Lowell City Council meeting: March 12, 2019

ROLL CALL – all present.

MAYOR’S BUSINESS – Presentation – 2019 Winterfest Soup Bowl Awards. Award winners by the judges were Purple Carrot, House of Hope, and Cobblestones. Also the “people’s choice awards” went to Cobblestones, Lao’De Café and Purple Carrot.

CITY CLERK – Minutes of City Council Meeting March 5th, for acceptance.

UTILITY PUBLIC HEARING – National Grid – Request installation of electric conduits on Quebec Street between Blossom and Maple Streets. Referred to Law Department.


Motion Response – Update status of Smith Baker Center – The Smith Baker Center was originally constructed as the First Congregational Church in 1886. The city of Lowell purchased the property in 1975 after it ceased being used as a church. The city used it as the Lowell Senior Center and sometimes as a performance space. When the new Senior Center on Broadway was occupied in 2002, the Smith Baker was left vacant and has remained vacant ever since. The city has offered the building through the RFP process several times, most recently in 2015 when the sole proposal was submitted by the Coalition for a Better Acre which proposed using it for a community center and an upstairs performance space. Negotiations between the city and CBA dragged on for several years, however, the RFP was cancelled sometime in 2018. The city is preparing a new RFP that should be available in the spring.

Councilor Nuon says he’s pleased to see the new RFP with fewer restrictions. He hopes Coalition for a Better Acre submits a bid on this new RFP. Councilor Elliot asks for an explanation of what happened. Manager Donoghue said the earlier RFP had language that said if the project wasn’t done within a certain amount of time, ownership would revert back to the city. This was a big obstacle to CBA’s ability to raise money. There was no way to negotiate this out of the RFP which is why a new RFP had to be issued.

Motion Response – Snow Ordinance Warnings and Violations. Council Leahy suggests all the city health inspectors spend the days following snowstorms giving tickets to people who don’t shovel their sidewalks. Eric Slagle replies that they do that although they also have to respond to other calls such as no heat and illegal dumping which the council has previously made a top priority. Manager Donoghue says they will take a look at how this is all handled.

Communication – City Manager request Out of State Travel (3) LPD; (1) MIS. Allowed by council.


Vote-Authorize Mgr. Ex. MOU MVEA Wastewater Unit I 7.1.18-6.30.21 – Approved by council.


Ordinance-Delete two PT and Create one FT Clinical Recovery Specialist in HHS Dept. Referred to public hearing on March 26, 2019.

REPORTS (SUB/COMMITTEE, IF ANY) – Senior Citizens SC March 12, 2019. By SC chair Councilor Mercier. In response to Councilor Cirillo motion to develop an Elderly Action Plan for Lowell. Councilor Mercier says this is an important issue so she asked Councilor Cirillo if there is anything specific that should be done. There are many things that could be done but it would probably be best to focus on a couple of major issues at first. But then Councilor Mercier goes through many of the goals of the Boston Elderly Plan, like housing for seniors, transportation, health care, but she says Lowell already has all of these things and more. Councilor Nuon made a motion to invite the director of elderly affairs of Boston to come to Lowell to do a presentation on the Boston plan to the Lowell subcommittee. That’s the next step.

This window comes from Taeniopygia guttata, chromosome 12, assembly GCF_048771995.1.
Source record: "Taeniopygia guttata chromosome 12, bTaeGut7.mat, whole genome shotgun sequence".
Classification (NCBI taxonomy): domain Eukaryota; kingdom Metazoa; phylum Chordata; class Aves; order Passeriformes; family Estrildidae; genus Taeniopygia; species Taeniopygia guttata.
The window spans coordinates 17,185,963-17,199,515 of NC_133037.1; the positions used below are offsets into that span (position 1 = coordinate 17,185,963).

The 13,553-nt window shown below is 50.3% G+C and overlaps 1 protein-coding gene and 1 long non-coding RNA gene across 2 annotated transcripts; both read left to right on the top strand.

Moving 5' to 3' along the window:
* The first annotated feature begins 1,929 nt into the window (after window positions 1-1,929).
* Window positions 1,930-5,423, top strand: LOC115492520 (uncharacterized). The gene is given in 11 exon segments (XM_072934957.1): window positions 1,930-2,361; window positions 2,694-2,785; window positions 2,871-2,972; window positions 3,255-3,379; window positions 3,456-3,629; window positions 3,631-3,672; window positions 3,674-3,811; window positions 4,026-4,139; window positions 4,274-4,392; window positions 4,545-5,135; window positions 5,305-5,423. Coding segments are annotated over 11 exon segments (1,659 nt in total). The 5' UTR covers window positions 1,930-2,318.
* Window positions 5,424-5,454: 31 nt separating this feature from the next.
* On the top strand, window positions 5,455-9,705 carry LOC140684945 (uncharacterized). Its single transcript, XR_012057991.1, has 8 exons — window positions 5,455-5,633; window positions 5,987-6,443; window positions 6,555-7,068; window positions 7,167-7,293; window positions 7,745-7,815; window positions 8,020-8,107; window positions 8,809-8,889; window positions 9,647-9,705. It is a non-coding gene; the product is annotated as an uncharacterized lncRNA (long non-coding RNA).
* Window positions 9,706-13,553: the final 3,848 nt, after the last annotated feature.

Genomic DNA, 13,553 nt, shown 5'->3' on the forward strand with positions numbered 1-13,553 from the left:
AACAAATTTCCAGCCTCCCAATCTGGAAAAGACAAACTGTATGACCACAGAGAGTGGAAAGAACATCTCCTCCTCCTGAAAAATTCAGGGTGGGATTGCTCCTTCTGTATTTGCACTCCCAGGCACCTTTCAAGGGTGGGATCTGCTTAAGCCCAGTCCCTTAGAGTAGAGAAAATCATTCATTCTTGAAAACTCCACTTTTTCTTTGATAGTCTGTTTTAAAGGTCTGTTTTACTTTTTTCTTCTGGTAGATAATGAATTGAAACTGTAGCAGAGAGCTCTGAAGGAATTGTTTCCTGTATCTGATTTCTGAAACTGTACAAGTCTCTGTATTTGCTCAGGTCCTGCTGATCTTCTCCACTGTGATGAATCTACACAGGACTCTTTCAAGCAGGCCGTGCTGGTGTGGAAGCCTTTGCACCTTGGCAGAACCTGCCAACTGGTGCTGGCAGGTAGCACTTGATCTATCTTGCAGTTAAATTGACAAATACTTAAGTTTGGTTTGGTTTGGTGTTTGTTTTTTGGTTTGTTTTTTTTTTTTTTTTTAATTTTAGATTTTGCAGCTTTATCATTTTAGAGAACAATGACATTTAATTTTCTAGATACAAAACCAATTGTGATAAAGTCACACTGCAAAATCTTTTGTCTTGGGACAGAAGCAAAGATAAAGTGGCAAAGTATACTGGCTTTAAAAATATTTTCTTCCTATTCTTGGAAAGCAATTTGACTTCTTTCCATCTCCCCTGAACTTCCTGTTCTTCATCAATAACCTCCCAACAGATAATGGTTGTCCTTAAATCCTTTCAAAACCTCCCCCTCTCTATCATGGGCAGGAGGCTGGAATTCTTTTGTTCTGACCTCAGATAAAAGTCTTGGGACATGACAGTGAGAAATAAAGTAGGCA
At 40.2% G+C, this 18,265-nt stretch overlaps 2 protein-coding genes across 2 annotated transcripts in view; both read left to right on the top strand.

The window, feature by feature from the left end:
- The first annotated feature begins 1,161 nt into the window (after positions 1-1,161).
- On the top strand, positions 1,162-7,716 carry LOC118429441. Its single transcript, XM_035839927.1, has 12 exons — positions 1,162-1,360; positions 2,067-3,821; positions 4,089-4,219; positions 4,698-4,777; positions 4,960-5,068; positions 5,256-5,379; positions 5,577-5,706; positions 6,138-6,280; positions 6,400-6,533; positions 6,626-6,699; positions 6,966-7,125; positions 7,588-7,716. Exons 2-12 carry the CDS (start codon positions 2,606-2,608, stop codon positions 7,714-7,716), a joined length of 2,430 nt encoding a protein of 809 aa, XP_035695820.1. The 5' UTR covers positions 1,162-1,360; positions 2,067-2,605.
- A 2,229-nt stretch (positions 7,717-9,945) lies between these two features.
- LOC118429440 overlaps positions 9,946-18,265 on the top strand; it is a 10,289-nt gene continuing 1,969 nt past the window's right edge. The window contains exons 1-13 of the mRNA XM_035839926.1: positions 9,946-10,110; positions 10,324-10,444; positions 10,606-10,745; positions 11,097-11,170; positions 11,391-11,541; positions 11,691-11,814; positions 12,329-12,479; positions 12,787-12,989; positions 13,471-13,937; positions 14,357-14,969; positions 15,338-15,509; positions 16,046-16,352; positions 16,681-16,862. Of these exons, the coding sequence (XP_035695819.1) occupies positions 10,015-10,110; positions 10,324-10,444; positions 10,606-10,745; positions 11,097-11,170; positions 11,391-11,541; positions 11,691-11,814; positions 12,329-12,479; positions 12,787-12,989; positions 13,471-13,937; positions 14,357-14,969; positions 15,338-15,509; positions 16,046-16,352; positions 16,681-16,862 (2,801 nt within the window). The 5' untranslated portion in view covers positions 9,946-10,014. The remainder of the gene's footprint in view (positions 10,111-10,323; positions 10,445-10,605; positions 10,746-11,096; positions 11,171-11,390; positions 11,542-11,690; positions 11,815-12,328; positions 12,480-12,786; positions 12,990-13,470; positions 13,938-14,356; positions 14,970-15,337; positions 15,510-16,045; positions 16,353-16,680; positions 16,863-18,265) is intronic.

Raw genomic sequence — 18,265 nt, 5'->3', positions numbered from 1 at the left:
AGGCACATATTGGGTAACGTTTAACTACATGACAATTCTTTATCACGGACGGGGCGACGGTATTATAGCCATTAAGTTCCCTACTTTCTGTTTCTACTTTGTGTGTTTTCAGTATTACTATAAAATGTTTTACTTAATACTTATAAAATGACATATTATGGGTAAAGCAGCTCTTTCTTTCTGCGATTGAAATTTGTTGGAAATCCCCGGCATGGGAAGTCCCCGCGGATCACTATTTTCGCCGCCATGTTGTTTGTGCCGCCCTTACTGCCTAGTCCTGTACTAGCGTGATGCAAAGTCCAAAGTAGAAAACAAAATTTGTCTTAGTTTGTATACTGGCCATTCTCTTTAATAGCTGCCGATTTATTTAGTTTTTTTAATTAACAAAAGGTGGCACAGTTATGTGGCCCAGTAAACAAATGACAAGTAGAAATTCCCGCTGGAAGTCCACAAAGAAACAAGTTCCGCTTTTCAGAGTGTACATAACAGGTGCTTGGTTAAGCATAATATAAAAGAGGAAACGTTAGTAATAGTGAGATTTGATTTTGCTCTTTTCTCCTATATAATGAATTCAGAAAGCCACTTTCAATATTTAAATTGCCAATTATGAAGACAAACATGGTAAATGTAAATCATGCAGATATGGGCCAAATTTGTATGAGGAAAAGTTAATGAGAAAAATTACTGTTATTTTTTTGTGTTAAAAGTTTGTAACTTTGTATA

Claim – (1) Property Damage. Referred to Law Department.

Misc. – Simply Dental of Lowell (Don Booth – NH Signs) request installation of overhanging sign at 155 Market Street. Referred to Law Department.


C. Cirillo – Req. City Mgr. have the proper department implement a “Resident Satisfaction Survey” to assess community satisfaction with City services. Several people registered to speak including Ty Chum who supports the motion. Mary Taurus also speaks in favor. She represents Lowell Rise, a coalition of nonprofits in Lowell. Councilor Cirillo says she’s encountered many Lowell residents who want their voices to be heard by city government. She did some research and found that a number of cities around the country use these surveys to gather data that then is used to help shape policies. The purpose it so assess resident satisfaction with the delivery of city services and to hear what residents believe should be the budget priorities for the city. Councilor Kennedy says this is a good motion. He says “some of us” believe the city does a good job of delivering services and if that’s true the survey will show that, but maybe it’s not true and the survey would show that.

ADJOURNMENT – 7:35 pm.